“You realize these are people who are fleeing and they’re not criminals. But they’re being treated as criminals. And that’s what’s so wrong.’’

We spoke at the Labouré Center in South Boston, a community center that provides, among other things, a clean and safe place of learning for kids from 4 weeks to 6 years. It’s familiar territory for a woman raised by parents who were devoted to their kids in a border town when tensions were decidedly less fraught than they are today.


She started kindergarten in Mexico, but when her family decided to make the US side of the border their home, she began again in Brownsville, Texas, never leaving her Mexican heritage very far behind.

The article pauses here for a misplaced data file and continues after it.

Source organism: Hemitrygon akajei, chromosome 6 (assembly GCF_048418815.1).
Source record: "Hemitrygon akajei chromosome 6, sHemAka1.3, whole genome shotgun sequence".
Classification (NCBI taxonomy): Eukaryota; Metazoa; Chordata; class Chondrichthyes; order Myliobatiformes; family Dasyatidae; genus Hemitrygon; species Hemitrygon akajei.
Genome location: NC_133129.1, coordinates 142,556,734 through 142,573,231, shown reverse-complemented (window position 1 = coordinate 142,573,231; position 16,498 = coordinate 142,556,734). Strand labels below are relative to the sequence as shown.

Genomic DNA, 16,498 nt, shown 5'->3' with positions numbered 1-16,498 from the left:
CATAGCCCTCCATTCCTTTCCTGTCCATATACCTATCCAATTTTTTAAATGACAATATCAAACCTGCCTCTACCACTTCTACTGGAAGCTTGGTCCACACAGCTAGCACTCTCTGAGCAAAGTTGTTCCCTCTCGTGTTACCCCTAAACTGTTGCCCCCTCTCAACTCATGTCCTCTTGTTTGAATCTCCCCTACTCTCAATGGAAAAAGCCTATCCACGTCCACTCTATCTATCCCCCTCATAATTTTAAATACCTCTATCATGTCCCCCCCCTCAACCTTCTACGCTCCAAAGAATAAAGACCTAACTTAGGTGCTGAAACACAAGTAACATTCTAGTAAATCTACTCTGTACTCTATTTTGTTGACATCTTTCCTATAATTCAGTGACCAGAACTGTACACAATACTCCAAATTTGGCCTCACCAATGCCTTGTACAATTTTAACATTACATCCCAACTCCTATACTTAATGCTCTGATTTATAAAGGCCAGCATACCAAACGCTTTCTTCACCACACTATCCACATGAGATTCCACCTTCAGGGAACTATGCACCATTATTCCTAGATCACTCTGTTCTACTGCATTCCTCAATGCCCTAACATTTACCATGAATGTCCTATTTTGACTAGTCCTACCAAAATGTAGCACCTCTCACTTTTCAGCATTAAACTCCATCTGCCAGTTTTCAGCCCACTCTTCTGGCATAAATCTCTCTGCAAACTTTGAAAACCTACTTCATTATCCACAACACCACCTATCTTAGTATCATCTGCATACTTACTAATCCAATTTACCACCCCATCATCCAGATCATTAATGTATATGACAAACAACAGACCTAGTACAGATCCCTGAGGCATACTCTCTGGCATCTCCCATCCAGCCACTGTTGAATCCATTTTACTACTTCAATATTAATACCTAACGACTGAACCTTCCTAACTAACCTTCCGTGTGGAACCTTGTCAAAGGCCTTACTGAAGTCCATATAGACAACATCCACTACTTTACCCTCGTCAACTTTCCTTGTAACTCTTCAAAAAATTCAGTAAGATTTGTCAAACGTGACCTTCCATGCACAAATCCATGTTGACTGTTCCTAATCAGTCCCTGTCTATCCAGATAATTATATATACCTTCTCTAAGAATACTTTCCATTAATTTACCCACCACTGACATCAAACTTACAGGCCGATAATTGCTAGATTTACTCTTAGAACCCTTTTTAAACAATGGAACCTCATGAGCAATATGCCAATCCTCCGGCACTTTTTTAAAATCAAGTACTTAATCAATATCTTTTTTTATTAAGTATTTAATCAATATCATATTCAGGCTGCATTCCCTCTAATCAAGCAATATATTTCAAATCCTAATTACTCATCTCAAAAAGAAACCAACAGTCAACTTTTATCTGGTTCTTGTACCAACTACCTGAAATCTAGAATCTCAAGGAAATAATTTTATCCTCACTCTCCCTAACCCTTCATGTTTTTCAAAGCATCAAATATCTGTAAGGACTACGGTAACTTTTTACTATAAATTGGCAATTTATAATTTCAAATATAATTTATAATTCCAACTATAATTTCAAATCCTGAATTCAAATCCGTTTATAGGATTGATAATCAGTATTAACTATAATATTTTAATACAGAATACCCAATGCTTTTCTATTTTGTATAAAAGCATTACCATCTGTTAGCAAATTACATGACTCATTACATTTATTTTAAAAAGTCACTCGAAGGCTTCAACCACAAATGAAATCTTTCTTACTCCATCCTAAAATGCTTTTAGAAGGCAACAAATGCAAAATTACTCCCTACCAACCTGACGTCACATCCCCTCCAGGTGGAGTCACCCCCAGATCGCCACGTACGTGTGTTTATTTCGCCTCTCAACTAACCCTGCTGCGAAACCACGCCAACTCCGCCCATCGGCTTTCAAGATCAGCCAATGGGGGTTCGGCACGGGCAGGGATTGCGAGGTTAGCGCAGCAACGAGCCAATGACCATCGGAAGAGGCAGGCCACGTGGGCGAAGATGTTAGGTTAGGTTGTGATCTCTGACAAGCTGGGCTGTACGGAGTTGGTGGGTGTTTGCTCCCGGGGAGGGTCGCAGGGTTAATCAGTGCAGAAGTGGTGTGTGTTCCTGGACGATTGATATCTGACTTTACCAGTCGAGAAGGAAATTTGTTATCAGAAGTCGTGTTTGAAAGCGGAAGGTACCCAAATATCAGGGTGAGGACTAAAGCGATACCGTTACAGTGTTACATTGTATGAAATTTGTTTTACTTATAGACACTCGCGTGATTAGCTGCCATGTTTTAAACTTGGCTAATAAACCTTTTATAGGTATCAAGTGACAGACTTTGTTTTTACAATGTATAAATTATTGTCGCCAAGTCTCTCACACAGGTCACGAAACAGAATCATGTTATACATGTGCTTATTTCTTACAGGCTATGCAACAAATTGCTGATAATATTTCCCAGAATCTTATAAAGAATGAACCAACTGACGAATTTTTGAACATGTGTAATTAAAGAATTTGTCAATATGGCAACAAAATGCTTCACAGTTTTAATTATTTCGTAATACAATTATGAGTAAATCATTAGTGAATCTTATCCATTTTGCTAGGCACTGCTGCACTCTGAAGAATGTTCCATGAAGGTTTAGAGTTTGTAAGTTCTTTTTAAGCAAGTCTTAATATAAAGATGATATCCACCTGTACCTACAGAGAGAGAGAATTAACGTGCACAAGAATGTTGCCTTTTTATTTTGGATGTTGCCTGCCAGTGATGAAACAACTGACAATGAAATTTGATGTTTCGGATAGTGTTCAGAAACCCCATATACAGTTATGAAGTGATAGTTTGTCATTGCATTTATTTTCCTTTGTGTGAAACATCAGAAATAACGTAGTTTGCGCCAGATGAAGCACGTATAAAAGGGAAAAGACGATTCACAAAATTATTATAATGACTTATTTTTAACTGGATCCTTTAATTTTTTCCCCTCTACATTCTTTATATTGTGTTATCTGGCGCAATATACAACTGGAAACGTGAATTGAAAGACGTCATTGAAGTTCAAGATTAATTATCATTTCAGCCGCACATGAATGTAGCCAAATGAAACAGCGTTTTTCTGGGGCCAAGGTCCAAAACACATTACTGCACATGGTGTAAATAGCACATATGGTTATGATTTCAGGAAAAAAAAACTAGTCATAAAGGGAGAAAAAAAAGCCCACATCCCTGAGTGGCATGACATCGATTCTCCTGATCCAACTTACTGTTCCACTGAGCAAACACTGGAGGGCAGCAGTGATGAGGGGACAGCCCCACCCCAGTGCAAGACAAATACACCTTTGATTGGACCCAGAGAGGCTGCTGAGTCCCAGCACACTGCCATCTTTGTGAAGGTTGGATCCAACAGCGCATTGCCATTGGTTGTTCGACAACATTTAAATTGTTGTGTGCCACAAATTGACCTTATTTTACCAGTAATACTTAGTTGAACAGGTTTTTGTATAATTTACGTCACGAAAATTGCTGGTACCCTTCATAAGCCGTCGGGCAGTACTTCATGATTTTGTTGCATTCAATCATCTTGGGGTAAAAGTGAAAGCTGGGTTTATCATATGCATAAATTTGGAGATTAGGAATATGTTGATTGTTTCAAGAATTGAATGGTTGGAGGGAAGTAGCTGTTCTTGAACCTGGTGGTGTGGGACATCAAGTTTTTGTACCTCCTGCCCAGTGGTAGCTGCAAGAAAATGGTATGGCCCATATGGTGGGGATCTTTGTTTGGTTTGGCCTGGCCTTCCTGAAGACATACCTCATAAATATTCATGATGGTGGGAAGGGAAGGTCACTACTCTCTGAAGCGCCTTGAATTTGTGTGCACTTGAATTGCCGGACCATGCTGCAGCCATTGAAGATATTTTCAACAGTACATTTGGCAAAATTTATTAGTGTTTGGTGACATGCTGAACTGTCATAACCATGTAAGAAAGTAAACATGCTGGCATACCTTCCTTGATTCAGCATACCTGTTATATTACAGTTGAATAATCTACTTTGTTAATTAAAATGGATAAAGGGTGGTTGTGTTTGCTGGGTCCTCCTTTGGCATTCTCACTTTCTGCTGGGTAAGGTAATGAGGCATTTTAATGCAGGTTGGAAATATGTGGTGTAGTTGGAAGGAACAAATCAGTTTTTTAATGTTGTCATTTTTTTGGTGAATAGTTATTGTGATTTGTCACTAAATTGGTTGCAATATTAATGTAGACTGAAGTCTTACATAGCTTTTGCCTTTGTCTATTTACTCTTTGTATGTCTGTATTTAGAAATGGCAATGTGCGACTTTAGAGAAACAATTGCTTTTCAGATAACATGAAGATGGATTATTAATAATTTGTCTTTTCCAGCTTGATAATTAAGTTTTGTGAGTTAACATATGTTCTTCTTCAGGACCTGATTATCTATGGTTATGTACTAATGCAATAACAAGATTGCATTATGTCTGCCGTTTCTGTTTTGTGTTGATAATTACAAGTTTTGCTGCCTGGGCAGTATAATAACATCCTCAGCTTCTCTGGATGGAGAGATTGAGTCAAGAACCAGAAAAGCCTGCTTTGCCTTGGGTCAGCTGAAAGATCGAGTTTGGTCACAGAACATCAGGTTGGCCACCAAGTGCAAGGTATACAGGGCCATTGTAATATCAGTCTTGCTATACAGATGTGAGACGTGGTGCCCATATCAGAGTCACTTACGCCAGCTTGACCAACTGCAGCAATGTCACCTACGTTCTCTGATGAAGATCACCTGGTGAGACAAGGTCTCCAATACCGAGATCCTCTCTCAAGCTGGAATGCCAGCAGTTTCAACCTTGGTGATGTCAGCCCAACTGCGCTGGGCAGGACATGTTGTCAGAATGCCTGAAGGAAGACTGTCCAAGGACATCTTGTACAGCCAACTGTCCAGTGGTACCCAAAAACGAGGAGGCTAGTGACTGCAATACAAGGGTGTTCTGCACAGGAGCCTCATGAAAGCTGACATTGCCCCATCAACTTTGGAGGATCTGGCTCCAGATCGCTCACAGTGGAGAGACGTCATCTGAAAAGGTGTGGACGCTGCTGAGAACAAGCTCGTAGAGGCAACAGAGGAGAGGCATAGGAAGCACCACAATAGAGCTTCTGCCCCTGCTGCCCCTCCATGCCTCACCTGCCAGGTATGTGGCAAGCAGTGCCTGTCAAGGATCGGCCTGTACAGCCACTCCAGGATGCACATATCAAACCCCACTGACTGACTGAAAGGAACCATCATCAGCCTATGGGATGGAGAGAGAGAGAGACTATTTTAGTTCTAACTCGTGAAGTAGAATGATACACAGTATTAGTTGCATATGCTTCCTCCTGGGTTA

She had feet in both countries. And comfortably so. That dual heritage is the propulsion system for the work she does today.

She almost didn’t make it here.

In high school, she was a C student, an unfocused kid content to skate by with minimal effort. When a school counselor deemed her unfit for college, she buckled down and improved her grades enough to gain acceptance to college.

She had a gift for art, and earned good money designing those clothing-store display windows..

“This road promised me the world,’’ she said. “And I chose to stay home.’’

And, against her family’s wishes, she found God. Not the God she once feared, the God who punishes the wicked and delivers dire consequences for those who misbehave.

No. She found a God of benevolence and love.